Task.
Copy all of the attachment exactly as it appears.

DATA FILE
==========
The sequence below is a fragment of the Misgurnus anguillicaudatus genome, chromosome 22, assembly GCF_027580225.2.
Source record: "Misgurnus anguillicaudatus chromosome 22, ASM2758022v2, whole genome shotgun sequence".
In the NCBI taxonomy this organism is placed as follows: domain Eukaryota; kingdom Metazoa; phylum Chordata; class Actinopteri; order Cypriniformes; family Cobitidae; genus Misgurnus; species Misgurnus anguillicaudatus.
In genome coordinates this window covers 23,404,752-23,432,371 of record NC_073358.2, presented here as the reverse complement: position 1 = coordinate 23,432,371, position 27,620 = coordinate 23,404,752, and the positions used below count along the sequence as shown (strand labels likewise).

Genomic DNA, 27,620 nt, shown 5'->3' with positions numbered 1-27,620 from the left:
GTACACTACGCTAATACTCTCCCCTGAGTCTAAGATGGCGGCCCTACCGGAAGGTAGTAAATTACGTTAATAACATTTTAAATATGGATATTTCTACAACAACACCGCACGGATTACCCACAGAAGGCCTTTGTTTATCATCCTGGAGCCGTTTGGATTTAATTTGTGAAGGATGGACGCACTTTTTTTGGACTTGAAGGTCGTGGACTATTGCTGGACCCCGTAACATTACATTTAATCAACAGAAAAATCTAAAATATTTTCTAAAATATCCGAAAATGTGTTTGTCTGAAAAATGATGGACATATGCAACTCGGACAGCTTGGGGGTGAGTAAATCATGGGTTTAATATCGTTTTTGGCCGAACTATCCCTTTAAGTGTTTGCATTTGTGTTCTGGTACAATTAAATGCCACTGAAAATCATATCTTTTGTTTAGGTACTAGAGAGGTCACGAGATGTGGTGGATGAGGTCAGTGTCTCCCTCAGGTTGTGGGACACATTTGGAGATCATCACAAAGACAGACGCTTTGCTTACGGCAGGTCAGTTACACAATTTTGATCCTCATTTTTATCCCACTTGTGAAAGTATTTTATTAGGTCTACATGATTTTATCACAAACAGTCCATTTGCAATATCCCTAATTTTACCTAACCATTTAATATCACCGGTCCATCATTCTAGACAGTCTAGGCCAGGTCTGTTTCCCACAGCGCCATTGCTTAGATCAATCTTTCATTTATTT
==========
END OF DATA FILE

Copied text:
The sequence below is a fragment of the Misgurnus anguillicaudatus genome, chromosome 22, assembly GCF_027580225.2.
Source record: "Misgurnus anguillicaudatus chromosome 22, ASM2758022v2, whole genome shotgun sequence".
In the NCBI taxonomy this organism is placed as follows: domain Eukaryota; kingdom Metazoa; phylum Chordata; class Actinopteri; order Cypriniformes; family Cobitidae; genus Misgurnus; species Misgurnus anguillicaudatus.
In genome coordinates this window covers 23,404,752-23,432,371 of record NC_073358.2, presented here as the reverse complement: position 1 = coordinate 23,432,371, position 27,620 = coordinate 23,404,752, and the positions used below count along the sequence as shown (strand labels likewise).

Genomic DNA, 27,620 nt, shown 5'->3' with positions numbered 1-27,620 from the left:
GTACACTACGCTAATACTCTCCCCTGAGTCTAAGATGGCGGCCCTACCGGAAGGTAGTAAATTACGTTAATAACATTTTAAATATGGATATTTCTACAACAACACCGCACGGATTACCCACAGAAGGCCTTTGTTTATCATCCTGGAGCCGTTTGGATTTAATTTGTGAAGGATGGACGCACTTTTTTTGGACTTGAAGGTCGTGGACTATTGCTGGACCCCGTAACATTACATTTAATCAACAGAAAAATCTAAAATATTTTCTAAAATATCCGAAAATGTGTTTGTCTGAAAAATGATGGACATATGCAACTCGGACAGCTTGGGGGTGAGTAAATCATGGGTTTAATATCGTTTTTGGCCGAACTATCCCTTTAAGTGTTTGCATTTGTGTTCTGGTACAATTAAATGCCACTGAAAATCATATCTTTTGTTTAGGTACTAGAGAGGTCACGAGATGTGGTGGATGAGGTCAGTGTCTCCCTCAGGTTGTGGGACACATTTGGAGATCATCACAAAGACAGACGCTTTGCTTACGGCAGGTCAGTTACACAATTTTGATCCTCATTTTTATCCCACTTGTGAAAGTATTTTATTAGGTCTACATGATTTTATCACAAACAGTCCATTTGCAATATCCCTAATTTTACCTAACCATTTAATATCACCGGTCCATCATTCTAGACAGTCTAGGCCAGGTCTGTTTCCCACAGCGCCATTGCTTAGATCAATCTTTCATTTATTT